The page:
We owe this one to my dear wife Monique, for she is the inspiration found in this recipe, she is always searching for new ingredients to cook and especially bake, desserts are her favorite.
While flipping through several cookbooks in our collection, she ran across another for the 9×13 pan, and this happens to be about the sixth successful find in as many weeks.
On Saturday, our dear friend Janet dropped by with a basket full of fresh ripe peaches that her dear husband Chris had picked up for us on his travels back from business in Atlanta.
This was our second such basket of bountiful peaches bestowed upon us, and we had devoured the first basket before any hesitation of cooking their tender, juicy, flavorful fruit. This time around, we were not going to let them all go to just snacking, Monique had a mission.
The basket purchased from roadside fruit stands near the Georgia and North Carolina borders, contains several varieties of locally grown peaches, including a white fleshed, orange fleshed, and several cling types.
A cursory search for Georgia peaches turns out that there are 40 varieties available and grown in the state. It appears that our basket has three or four peach varieties included.
These all seem like such great ingredients on their own, so why not put them together into one dish.
If you can dream it you can believe it, all things start from a dream! I believe it is time to create a dreamy dessert!
After slicing eight of the peaches for this recipe, it appeared that three varieties are in this particular basket; the noted tell tale flesh of each one with its varied color and texture.
Each peach is cut from the top of the stem end and then around the circumference using the chef knife, then separated into two hemispheres exposing the firm yet juicy, tender flesh, and pit. With the pit removed, and using the chef knife again, all the peaches sliced into nice equal wedges, ten slices per peach in fact.
We decided to keep the skin on because peeling them seemed like torture, and such a waste of good nutrition, not to mention the loss of the juicy, delicate, tender flesh.
The Pecans and Praline flavor
The pecan meats chopped with the chef knife, and then added to the melted butter, combined with brown sugar, thus transformed into the praline filling.
Filling, a fruit concoction made with fresh, canned, or frozen fruit, mixed with water or fruit juice, thickened with cornstarch, and spices added, typically cooked until thick and bubbly. This is the fruit filling.
Dough, typically a sweet biscuit type, and this time turned on its head with the addition of the pecan praline filling in the fashion of a cinnamon or Danish roll.
Yield 12 servings, pre-heat oven to 400° F.
|8||Cups||Fresh sliced peaches|
|1.||Cut the peaches into wedges and reserve.|
|2.||In a large saucepot, combine the sugar, water, cornstarch, and cinnamon, stir to dissolve the sugar and cornstarch, then turn on the heat to medium and add the peaches. Stir well evenly coating the peaches, continue to cook until thickened, and just starts to bubble. Turn off the heat and cover, keep warm.|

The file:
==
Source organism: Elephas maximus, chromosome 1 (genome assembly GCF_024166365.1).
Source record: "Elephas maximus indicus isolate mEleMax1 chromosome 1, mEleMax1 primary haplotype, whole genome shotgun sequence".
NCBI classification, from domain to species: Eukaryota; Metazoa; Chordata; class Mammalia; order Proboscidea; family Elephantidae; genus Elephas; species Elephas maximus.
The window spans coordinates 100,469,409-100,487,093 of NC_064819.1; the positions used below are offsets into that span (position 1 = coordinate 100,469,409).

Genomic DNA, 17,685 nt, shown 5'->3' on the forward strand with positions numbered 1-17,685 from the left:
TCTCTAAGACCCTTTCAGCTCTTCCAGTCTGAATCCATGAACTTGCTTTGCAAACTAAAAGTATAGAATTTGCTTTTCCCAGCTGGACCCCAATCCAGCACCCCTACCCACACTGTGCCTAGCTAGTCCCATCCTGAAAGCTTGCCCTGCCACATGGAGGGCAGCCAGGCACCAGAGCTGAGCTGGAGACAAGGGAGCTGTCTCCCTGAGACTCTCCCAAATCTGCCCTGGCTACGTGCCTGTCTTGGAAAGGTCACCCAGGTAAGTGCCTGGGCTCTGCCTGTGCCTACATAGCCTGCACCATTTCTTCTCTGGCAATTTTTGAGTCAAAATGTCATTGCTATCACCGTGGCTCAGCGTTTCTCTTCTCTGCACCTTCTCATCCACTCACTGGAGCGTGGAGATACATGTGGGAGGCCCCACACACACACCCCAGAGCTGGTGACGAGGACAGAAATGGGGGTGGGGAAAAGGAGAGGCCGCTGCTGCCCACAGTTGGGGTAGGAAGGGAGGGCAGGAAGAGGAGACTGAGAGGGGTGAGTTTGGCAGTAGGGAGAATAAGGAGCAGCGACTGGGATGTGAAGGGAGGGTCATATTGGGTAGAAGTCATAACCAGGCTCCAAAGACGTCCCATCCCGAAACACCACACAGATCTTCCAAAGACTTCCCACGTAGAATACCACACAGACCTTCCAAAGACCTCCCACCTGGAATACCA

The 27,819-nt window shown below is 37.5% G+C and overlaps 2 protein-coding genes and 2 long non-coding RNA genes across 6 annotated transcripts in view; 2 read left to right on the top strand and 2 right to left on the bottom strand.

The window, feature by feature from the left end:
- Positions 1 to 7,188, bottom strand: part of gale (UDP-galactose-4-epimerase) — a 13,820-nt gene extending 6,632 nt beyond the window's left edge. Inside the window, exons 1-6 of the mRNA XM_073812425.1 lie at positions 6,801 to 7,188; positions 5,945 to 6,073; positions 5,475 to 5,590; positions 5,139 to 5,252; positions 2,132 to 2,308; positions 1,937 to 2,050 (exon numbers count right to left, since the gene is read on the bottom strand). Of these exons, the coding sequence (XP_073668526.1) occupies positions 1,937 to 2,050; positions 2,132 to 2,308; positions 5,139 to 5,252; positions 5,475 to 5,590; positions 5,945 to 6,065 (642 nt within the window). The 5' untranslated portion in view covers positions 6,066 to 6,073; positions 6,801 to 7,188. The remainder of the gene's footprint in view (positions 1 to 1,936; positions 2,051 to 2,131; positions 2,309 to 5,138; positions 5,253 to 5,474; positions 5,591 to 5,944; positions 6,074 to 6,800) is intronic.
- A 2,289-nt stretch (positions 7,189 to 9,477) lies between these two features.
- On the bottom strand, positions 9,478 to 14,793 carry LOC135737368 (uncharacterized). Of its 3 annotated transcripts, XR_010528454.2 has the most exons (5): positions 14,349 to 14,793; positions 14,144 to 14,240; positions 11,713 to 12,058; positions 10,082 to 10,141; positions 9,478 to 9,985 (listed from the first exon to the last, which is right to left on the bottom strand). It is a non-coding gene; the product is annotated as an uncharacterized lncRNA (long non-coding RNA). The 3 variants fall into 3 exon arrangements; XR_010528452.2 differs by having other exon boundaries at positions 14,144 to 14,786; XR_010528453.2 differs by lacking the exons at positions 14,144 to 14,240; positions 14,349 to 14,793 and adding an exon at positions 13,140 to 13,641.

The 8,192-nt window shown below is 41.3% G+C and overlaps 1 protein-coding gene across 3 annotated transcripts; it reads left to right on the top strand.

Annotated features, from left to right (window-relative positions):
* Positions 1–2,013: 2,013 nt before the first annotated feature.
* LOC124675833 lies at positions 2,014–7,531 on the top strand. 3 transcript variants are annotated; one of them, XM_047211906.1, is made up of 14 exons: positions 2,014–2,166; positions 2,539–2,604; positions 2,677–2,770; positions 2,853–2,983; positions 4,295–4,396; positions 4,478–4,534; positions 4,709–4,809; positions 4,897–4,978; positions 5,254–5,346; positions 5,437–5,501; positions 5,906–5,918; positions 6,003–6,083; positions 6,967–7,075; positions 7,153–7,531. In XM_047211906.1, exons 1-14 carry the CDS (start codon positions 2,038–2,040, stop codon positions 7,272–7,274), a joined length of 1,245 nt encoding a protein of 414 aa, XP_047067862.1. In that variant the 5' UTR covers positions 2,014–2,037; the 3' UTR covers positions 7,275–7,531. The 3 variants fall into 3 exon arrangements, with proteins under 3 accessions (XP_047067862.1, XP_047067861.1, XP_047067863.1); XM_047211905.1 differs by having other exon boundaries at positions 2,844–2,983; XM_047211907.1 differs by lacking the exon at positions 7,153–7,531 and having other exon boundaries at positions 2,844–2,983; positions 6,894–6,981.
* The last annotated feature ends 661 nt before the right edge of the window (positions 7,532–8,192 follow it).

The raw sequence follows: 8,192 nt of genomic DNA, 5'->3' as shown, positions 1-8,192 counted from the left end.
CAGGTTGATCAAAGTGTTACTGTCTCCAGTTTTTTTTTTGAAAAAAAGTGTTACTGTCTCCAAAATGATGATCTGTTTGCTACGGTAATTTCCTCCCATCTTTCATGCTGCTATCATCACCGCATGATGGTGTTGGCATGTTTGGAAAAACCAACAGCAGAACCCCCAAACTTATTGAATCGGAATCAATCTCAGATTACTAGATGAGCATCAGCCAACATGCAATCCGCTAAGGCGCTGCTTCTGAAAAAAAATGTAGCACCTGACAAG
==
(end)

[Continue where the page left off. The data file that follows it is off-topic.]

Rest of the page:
|Pecan Praline Dough Filling|
|¾||Cup||Brown sugar, packed|
|1 ½||Cups||Pecans, chopped|
|1.||Melt the butter in a medium bowl, add the brown sugar, and then stir well to dissolve.|
|2||Add the pecans and stir until well and evenly coated, and then reserve for filling the dough.|
|2 ¼||Cup||All-purpose flour|
|½||Cup||Shortening or butter|
|1.||In a small bowl combine the milk and lemon juice, and then set aside.|
|2.||In the bowl of a food processor, combine the flour, brown sugar, baking powder, baking soda, and salt. If no food processor is available, use a large bowl.|
|3.||Cut in the shortening or butter using the food processor, or in the case of manual cutting, use a pastry blender or pastry knife tool. Cut in the shortening until it resembles coarse crumbles.|
|4.||Turn out the flour / shortening mixture into a large bowl and make a well in the middle. Add the milk mixture and stir just until the dough clings together and is in one solid mass.|
|5.||Turn the dough out onto a floured surface and kneed gently for ten to twelve turns.|
|6.||Roll the dough into an 8-inch by 12-inch rectangle. Then spread the reserved pecan praline filling evenly over the top of the dough.|
|7.||Roll up the dough from one of the long sides, and then cut into twelve 1-inch pieces.|
Putting it all together
Transfer the hot peach filling into an ungreased 9×11 pan or baking dish. Place the filled dough rolls with the cut side down on top of the peaches.
Bake uncovered for about 25 minutes or until golden brown on top and the dough appears fully baked.
Cool in the pan on a wire rack for 30 minutes.
Serve warm and if desired serve with heavy cream or half-and-half drizzle.